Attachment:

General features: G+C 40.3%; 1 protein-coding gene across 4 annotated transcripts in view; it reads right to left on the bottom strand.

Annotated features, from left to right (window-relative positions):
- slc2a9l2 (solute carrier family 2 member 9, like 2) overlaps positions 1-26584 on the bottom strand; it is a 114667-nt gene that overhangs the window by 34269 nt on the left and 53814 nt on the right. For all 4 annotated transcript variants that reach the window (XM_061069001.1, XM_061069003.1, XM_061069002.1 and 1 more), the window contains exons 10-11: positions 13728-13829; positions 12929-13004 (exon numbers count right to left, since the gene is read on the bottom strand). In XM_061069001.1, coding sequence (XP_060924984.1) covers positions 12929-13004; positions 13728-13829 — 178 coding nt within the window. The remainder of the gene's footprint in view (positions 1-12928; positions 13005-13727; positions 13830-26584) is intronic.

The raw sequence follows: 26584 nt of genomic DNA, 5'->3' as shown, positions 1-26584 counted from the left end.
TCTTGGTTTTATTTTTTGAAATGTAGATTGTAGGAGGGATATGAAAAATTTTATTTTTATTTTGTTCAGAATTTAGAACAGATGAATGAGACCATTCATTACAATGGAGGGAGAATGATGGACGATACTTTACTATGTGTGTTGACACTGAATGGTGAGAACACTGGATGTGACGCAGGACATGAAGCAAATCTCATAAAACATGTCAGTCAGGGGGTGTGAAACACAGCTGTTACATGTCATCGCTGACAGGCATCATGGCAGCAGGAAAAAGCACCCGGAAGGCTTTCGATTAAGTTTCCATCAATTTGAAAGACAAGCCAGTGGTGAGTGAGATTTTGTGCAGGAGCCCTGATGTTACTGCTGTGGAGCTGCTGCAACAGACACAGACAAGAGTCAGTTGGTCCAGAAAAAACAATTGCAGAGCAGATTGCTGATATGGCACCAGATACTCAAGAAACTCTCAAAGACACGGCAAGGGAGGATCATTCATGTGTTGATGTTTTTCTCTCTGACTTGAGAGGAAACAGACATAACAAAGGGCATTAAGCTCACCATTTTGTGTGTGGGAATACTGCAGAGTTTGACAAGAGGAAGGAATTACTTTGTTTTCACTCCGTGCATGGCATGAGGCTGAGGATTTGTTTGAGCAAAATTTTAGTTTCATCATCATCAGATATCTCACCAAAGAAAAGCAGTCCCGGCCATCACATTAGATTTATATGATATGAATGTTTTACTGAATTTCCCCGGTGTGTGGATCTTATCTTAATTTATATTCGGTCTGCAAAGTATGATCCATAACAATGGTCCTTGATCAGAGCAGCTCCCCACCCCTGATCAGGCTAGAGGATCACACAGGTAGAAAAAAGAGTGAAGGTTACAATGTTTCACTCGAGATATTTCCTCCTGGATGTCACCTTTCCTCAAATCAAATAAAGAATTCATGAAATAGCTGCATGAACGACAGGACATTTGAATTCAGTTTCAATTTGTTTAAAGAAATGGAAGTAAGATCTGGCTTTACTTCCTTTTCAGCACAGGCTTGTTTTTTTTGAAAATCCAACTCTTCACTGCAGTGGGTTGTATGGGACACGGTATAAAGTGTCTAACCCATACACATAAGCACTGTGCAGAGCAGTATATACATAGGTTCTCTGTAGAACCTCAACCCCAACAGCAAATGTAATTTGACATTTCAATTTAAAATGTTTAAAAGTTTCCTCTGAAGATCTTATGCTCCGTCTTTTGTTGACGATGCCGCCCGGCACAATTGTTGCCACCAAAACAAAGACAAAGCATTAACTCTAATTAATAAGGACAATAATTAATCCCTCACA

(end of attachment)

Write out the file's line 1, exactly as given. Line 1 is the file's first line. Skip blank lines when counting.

General features: G+C 40.3%; 1 protein-coding gene across 4 annotated transcripts in view; it reads right to left on the bottom strand.